I saw EPDC’s role as using the emerging power of online platforms to create a common source for a more robust set of information about education in each country, and to mine that data to explore key questions.  EPDC sought to capture multiple sources of data for each country — the official UNESCO data, of course, but also the national datasets that drilled down into sub-national data, (which allowed for much more nuanced understanding of trends), as well as all available non-official sources, studies, analyses, etc. that were often hard to find.  In addition, EPDC’s mandate was to make all of this more accessible, more informative, more useful to users in all countries.  

2. What was its key contribution to the field, in your opinion?

EPDC was one of many efforts to understand how to better use emerging online platforms to meet needs.  Its key contributions were creative initiatives in data visualization, information management, website design, and an obsessive focus on mining agencies, institutions, and scholars to collect relevant - if partial - information sets.  As a small, relatively independent (USAID financed as a cooperative agreement) entity that did not purport to be an “official” source of an international institution, it had a degree of flexibility and agility that the more formal institutions lacked. It could operate in a space between global and national institutions, which must manage internal and external politics, implementing partners and NGOs, and academics. This was demonstrated in both its depth of data, data presentation innovations, and analyses.  Lacking the inherent “legitimacy” of a global institutional foundation like UIS, which was explicitly designed to be the data of record, EPDC needed to create its own legitimacy through the power of its publications, policy analysis, utility of data visualization, and access.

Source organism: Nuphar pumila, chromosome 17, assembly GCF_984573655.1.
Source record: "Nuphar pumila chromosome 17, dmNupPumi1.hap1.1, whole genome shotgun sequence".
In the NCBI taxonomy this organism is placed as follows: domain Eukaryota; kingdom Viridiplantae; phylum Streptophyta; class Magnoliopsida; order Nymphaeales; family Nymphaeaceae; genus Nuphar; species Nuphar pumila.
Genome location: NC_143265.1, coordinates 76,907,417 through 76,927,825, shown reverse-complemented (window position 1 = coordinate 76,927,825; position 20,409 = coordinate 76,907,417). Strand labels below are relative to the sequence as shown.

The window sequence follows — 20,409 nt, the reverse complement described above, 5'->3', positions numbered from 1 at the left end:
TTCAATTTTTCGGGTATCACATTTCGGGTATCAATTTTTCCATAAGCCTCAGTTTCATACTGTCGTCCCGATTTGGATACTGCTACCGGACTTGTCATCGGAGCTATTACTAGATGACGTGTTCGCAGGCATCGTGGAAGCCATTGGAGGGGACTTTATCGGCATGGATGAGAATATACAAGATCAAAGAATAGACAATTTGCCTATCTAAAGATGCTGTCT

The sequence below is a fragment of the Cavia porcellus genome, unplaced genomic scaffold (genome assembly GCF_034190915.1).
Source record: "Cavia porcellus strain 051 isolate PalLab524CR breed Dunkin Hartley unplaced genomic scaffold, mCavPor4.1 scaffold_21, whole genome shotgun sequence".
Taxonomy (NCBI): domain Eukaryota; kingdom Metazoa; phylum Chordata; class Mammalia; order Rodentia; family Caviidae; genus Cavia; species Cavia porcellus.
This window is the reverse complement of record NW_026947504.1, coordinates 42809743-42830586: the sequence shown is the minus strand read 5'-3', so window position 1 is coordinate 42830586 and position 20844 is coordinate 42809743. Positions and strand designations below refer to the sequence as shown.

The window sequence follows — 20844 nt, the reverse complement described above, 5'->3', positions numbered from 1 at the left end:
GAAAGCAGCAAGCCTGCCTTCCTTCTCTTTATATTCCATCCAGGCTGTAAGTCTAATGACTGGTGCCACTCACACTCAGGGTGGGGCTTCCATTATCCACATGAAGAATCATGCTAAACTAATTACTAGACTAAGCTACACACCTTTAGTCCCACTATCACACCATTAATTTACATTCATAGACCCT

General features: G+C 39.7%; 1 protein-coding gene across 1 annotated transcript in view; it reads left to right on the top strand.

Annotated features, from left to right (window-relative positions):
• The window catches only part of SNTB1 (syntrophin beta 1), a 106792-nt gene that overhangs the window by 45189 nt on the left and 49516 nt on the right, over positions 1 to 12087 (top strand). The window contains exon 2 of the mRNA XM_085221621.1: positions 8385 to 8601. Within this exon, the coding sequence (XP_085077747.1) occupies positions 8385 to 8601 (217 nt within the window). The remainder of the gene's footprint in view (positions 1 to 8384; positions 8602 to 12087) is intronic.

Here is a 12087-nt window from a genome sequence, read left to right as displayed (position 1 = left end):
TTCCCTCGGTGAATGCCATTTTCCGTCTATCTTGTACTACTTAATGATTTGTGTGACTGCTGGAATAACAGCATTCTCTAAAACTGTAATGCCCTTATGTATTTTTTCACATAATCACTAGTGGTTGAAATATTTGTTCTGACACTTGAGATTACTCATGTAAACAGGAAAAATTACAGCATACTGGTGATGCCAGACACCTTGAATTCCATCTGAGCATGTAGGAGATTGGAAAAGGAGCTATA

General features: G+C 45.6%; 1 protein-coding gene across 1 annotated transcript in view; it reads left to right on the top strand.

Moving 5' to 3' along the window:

3. How has the field of education data and research evolved, in your opinion? Did EPDC play a role in this shift? Why or why not?